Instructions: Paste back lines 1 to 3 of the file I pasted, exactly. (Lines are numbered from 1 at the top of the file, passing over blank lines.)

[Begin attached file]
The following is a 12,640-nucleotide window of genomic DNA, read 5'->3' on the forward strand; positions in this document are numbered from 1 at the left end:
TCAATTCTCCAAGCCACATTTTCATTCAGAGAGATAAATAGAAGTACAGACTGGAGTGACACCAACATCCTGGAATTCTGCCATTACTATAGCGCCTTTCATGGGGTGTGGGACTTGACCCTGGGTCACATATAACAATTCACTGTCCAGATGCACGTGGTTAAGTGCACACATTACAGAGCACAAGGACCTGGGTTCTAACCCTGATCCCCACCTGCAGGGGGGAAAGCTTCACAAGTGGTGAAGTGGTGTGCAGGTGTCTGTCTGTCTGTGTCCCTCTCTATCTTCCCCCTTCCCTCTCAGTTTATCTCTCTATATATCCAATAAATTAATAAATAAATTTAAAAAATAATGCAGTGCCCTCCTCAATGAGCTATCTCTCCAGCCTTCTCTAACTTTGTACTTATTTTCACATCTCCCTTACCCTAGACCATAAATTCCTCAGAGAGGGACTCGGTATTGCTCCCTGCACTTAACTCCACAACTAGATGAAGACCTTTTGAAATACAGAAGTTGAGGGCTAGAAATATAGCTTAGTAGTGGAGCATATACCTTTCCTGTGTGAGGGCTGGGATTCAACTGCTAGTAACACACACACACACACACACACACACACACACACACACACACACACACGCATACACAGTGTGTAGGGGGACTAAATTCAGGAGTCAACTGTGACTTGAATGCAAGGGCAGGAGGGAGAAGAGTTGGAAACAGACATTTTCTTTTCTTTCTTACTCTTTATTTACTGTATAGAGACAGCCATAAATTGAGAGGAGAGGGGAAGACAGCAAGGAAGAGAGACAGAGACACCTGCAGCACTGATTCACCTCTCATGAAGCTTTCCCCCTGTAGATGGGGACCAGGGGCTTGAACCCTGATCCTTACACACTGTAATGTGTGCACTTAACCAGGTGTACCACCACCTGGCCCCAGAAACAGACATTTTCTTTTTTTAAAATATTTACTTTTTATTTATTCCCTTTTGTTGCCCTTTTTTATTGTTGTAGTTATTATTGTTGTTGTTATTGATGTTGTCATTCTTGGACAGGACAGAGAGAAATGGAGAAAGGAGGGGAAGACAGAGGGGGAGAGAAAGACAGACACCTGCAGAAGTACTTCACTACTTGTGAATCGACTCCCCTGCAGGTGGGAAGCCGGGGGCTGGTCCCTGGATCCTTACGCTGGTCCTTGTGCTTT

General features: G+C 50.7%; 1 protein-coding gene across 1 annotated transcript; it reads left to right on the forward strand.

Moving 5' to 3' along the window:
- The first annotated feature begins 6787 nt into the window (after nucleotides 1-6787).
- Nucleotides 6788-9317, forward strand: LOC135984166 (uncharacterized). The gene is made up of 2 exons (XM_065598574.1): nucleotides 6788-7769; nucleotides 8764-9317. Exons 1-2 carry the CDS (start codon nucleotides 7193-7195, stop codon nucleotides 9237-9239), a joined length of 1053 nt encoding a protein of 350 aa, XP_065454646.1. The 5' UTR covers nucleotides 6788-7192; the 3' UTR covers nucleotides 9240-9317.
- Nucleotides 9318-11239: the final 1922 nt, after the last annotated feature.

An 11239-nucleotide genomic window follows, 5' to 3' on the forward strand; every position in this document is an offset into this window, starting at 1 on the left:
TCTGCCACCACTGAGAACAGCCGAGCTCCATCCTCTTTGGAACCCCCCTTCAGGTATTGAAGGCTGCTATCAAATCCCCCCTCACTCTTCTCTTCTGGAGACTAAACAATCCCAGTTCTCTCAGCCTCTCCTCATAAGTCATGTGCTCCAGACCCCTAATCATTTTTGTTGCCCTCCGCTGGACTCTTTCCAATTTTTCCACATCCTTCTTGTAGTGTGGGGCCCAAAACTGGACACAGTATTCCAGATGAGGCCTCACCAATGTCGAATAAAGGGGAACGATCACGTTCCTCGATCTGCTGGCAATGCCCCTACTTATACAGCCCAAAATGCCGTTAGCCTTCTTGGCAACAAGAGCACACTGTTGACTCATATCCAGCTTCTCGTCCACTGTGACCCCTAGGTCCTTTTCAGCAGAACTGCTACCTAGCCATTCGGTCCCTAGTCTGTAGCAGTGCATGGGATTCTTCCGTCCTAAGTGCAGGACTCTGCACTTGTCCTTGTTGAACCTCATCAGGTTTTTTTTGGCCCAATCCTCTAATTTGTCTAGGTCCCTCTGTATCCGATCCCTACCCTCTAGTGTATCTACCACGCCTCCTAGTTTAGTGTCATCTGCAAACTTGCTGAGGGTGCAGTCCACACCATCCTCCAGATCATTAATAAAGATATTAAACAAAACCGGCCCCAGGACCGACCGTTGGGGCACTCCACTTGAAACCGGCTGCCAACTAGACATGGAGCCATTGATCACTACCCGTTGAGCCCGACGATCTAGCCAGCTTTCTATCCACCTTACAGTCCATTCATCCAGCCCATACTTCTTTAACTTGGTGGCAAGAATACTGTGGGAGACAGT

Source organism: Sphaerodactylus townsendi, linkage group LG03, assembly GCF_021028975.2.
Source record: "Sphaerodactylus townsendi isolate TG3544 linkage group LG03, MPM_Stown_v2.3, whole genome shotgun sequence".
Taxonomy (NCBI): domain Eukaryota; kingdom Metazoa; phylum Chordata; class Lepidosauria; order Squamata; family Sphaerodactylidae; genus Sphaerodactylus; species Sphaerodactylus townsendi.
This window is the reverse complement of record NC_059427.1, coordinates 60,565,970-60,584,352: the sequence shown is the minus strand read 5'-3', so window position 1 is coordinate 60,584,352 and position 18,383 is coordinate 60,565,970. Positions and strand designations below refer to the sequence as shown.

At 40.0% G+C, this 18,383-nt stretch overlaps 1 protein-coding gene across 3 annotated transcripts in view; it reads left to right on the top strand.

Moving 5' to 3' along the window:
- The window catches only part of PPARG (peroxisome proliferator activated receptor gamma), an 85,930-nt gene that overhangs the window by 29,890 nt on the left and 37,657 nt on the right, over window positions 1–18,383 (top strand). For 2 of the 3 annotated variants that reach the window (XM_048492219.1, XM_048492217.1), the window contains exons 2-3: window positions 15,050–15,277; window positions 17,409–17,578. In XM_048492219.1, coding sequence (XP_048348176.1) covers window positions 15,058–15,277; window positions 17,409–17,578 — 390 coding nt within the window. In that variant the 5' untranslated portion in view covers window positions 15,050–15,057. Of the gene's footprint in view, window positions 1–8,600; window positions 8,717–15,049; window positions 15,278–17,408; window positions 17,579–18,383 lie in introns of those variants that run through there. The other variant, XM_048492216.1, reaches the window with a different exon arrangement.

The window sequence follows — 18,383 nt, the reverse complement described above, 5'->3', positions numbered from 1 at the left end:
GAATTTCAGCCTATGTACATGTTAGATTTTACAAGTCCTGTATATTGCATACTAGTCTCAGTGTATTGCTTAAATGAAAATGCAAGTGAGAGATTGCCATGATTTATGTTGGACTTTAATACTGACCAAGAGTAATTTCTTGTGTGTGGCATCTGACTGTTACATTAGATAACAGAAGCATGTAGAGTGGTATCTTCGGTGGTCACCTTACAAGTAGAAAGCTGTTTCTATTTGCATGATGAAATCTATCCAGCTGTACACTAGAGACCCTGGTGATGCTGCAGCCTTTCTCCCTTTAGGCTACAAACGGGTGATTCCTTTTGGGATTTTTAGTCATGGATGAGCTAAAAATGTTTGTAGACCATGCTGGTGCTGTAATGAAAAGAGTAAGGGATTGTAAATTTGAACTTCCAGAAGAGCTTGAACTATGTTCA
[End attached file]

The following is a 12,640-nucleotide window of genomic DNA, read 5'->3' on the forward strand; positions in this document are numbered from 1 at the left end:
TCAATTCTCCAAGCCACATTTTCATTCAGAGAGATAAATAGAAGTACAGACTGGAGTGACACCAACATCCTGGAATTCTGCCATTACTATAGCGCCTTTCATGGGGTGTGGGACTTGACCCTGGGTCACATATAACAATTCACTGTCCAGATGCACGTGGTTAAGTGCACACATTACAGAGCACAAGGACCTGGGTTCTAACCCTGATCCCCACCTGCAGGGGGGAAAGCTTCACAAGTGGTGAAGTGGTGTGCAGGTGTCTGTCTGTCTGTGTCCCTCTCTATCTTCCCCCTTCCCTCTCAGTTTATCTCTCTATATATCCAATAAATTAATAAATAAATTTAAAAAATAATGCAGTGCCCTCCTCAATGAGCTATCTCTCCAGCCTTCTCTAACTTTGTACTTATTTTCACATCTCCCTTACCCTAGACCATAAATTCCTCAGAGAGGGACTCGGTATTGCTCCCTGCACTTAACTCCACAACTAGATGAAGACCTTTTGAAATACAGAAGTTGAGGGCTAGAAATATAGCTTAGTAGTGGAGCATATACCTTTCCTGTGTGAGGGCTGGGATTCAACTGCTAGTAACACACACACACACACACACACACACACACACACACACACACACACACGCATACACAGTGTGTAGGGGGACTAAATTCAGGAGTCAACTGTGACTTGAATGCAAGGGCAGGAGGGAGAAGAGTTGGAAACAGACATTTTCTTTTCTTTCTTACTCTTTATTTACTGTATAGAGACAGCCATAAATTGAGAGGAGAGGGGAAGACAGCAAGGAAGAGAGACAGAGACACCTGCAGCACTGATTCACCTCTCATGAAGCTTTCCCCCTGTAGATGGGGACCAGGGGCTTGAACCCTGATCCTTACACACTGTAATGTGTGCACTTAACCAGGTGTACCACCACCTGGCCCCAGAAACAGACATTTTCTTTTTTTAAAATATTTACTTTTTATTTATTCCCTTTTGTTGCCCTTTTTTATTGTTGTAGTTATTATTGTTGTTGTTATTGATGTTGTCATTCTTGGACAGGACAGAGAGAAATGGAGAAAGGAGGGGAAGACAGAGGGGGAGAGAAAGACAGACACCTGCAGAAGTACTTCACTACTTGTGAATCGACTCCCCTGCAGGTGGGAAGCCGGGGGCTGGTCCCTGGATCCTTACGCTGGTCCTTGTGCTTT

General features: G+C 50.7%; 1 protein-coding gene across 1 annotated transcript; it reads left to right on the forward strand.